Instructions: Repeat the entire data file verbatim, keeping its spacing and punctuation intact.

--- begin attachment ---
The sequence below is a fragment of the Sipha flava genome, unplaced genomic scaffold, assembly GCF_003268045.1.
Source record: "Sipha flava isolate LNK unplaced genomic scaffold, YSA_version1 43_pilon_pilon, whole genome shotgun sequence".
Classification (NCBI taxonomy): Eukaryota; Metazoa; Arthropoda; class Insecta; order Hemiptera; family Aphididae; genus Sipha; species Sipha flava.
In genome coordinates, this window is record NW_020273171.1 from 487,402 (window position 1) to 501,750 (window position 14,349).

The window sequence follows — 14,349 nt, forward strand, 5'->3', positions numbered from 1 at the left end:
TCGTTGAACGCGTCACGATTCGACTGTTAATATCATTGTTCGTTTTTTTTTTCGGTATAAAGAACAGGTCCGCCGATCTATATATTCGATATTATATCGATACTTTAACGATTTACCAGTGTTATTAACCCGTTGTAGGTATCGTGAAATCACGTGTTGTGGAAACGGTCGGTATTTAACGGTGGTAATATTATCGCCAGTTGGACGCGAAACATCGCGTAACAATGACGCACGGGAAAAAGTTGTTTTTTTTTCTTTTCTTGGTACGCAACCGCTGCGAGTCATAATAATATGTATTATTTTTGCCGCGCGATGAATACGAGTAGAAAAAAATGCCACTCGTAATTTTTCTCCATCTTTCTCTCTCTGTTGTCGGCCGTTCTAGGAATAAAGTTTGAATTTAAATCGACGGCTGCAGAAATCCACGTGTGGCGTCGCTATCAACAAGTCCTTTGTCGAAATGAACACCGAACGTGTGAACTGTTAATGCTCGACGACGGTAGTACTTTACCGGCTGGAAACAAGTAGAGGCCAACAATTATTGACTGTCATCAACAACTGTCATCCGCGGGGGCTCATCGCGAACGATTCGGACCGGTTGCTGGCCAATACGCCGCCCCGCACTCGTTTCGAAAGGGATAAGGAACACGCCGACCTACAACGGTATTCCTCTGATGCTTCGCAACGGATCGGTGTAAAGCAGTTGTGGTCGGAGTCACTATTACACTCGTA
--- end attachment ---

The sequence below is a fragment of the Sipha flava genome, unplaced genomic scaffold, assembly GCF_003268045.1.
Source record: "Sipha flava isolate LNK unplaced genomic scaffold, YSA_version1 43_pilon_pilon, whole genome shotgun sequence".
Classification (NCBI taxonomy): Eukaryota; Metazoa; Arthropoda; class Insecta; order Hemiptera; family Aphididae; genus Sipha; species Sipha flava.
In genome coordinates, this window is record NW_020273171.1 from 487,402 (window position 1) to 501,750 (window position 14,349).

The window sequence follows — 14,349 nt, forward strand, 5'->3', positions numbered from 1 at the left end:
TCGTTGAACGCGTCACGATTCGACTGTTAATATCATTGTTCGTTTTTTTTTTCGGTATAAAGAACAGGTCCGCCGATCTATATATTCGATATTATATCGATACTTTAACGATTTACCAGTGTTATTAACCCGTTGTAGGTATCGTGAAATCACGTGTTGTGGAAACGGTCGGTATTTAACGGTGGTAATATTATCGCCAGTTGGACGCGAAACATCGCGTAACAATGACGCACGGGAAAAAGTTGTTTTTTTTTCTTTTCTTGGTACGCAACCGCTGCGAGTCATAATAATATGTATTATTTTTGCCGCGCGATGAATACGAGTAGAAAAAAATGCCACTCGTAATTTTTCTCCATCTTTCTCTCTCTGTTGTCGGCCGTTCTAGGAATAAAGTTTGAATTTAAATCGACGGCTGCAGAAATCCACGTGTGGCGTCGCTATCAACAAGTCCTTTGTCGAAATGAACACCGAACGTGTGAACTGTTAATGCTCGACGACGGTAGTACTTTACCGGCTGGAAACAAGTAGAGGCCAACAATTATTGACTGTCATCAACAACTGTCATCCGCGGGGGCTCATCGCGAACGATTCGGACCGGTTGCTGGCCAATACGCCGCCCCGCACTCGTTTCGAAAGGGATAAGGAACACGCCGACCTACAACGGTATTCCTCTGATGCTTCGCAACGGATCGGTGTAAAGCAGTTGTGGTCGGAGTCACTATTACACTCGTA